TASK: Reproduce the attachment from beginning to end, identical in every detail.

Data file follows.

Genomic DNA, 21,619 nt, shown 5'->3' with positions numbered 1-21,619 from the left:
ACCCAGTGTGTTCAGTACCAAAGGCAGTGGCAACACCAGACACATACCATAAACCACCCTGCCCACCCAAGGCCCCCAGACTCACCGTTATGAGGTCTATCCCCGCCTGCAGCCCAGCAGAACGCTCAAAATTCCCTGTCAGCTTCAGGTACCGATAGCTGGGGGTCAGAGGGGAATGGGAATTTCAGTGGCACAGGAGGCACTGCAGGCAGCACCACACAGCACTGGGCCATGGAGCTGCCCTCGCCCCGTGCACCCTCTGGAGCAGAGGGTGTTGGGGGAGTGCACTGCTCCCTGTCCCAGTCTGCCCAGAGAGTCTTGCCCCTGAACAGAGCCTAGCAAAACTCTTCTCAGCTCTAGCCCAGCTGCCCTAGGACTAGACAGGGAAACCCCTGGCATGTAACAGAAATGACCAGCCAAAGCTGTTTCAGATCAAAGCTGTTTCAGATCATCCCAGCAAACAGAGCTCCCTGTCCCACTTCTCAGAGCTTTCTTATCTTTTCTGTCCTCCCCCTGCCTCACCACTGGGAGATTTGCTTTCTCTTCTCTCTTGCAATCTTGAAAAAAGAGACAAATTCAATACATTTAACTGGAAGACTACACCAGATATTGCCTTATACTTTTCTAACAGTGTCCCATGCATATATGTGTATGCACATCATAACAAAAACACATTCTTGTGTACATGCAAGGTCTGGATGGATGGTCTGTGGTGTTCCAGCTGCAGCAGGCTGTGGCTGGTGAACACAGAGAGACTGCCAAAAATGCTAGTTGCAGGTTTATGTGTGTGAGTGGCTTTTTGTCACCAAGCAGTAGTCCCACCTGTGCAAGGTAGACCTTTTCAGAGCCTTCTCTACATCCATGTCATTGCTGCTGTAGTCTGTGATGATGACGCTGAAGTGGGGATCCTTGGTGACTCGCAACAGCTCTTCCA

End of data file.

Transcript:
Genomic DNA, 21,619 nt, shown 5'->3' with positions numbered 1-21,619 from the left:
ACCCAGTGTGTTCAGTACCAAAGGCAGTGGCAACACCAGACACATACCATAAACCACCCTGCCCACCCAAGGCCCCCAGACTCACCGTTATGAGGTCTATCCCCGCCTGCAGCCCAGCAGAACGCTCAAAATTCCCTGTCAGCTTCAGGTACCGATAGCTGGGGGTCAGAGGGGAATGGGAATTTCAGTGGCACAGGAGGCACTGCAGGCAGCACCACACAGCACTGGGCCATGGAGCTGCCCTCGCCCCGTGCACCCTCTGGAGCAGAGGGTGTTGGGGGAGTGCACTGCTCCCTGTCCCAGTCTGCCCAGAGAGTCTTGCCCCTGAACAGAGCCTAGCAAAACTCTTCTCAGCTCTAGCCCAGCTGCCCTAGGACTAGACAGGGAAACCCCTGGCATGTAACAGAAATGACCAGCCAAAGCTGTTTCAGATCAAAGCTGTTTCAGATCATCCCAGCAAACAGAGCTCCCTGTCCCACTTCTCAGAGCTTTCTTATCTTTTCTGTCCTCCCCCTGCCTCACCACTGGGAGATTTGCTTTCTCTTCTCTCTTGCAATCTTGAAAAAAGAGACAAATTCAATACATTTAACTGGAAGACTACACCAGATATTGCCTTATACTTTTCTAACAGTGTCCCATGCATATATGTGTATGCACATCATAACAAAAACACATTCTTGTGTACATGCAAGGTCTGGATGGATGGTCTGTGGTGTTCCAGCTGCAGCAGGCTGTGGCTGGTGAACACAGAGAGACTGCCAAAAATGCTAGTTGCAGGTTTATGTGTGTGAGTGGCTTTTTGTCACCAAGCAGTAGTCCCACCTGTGCAAGGTAGACCTTTTCAGAGCCTTCTCTACATCCATGTCATTGCTGCTGTAGTCTGTGATGATGACGCTGAAGTGGGGATCCTTGGTGACTCGCAACAGCTCTTCCA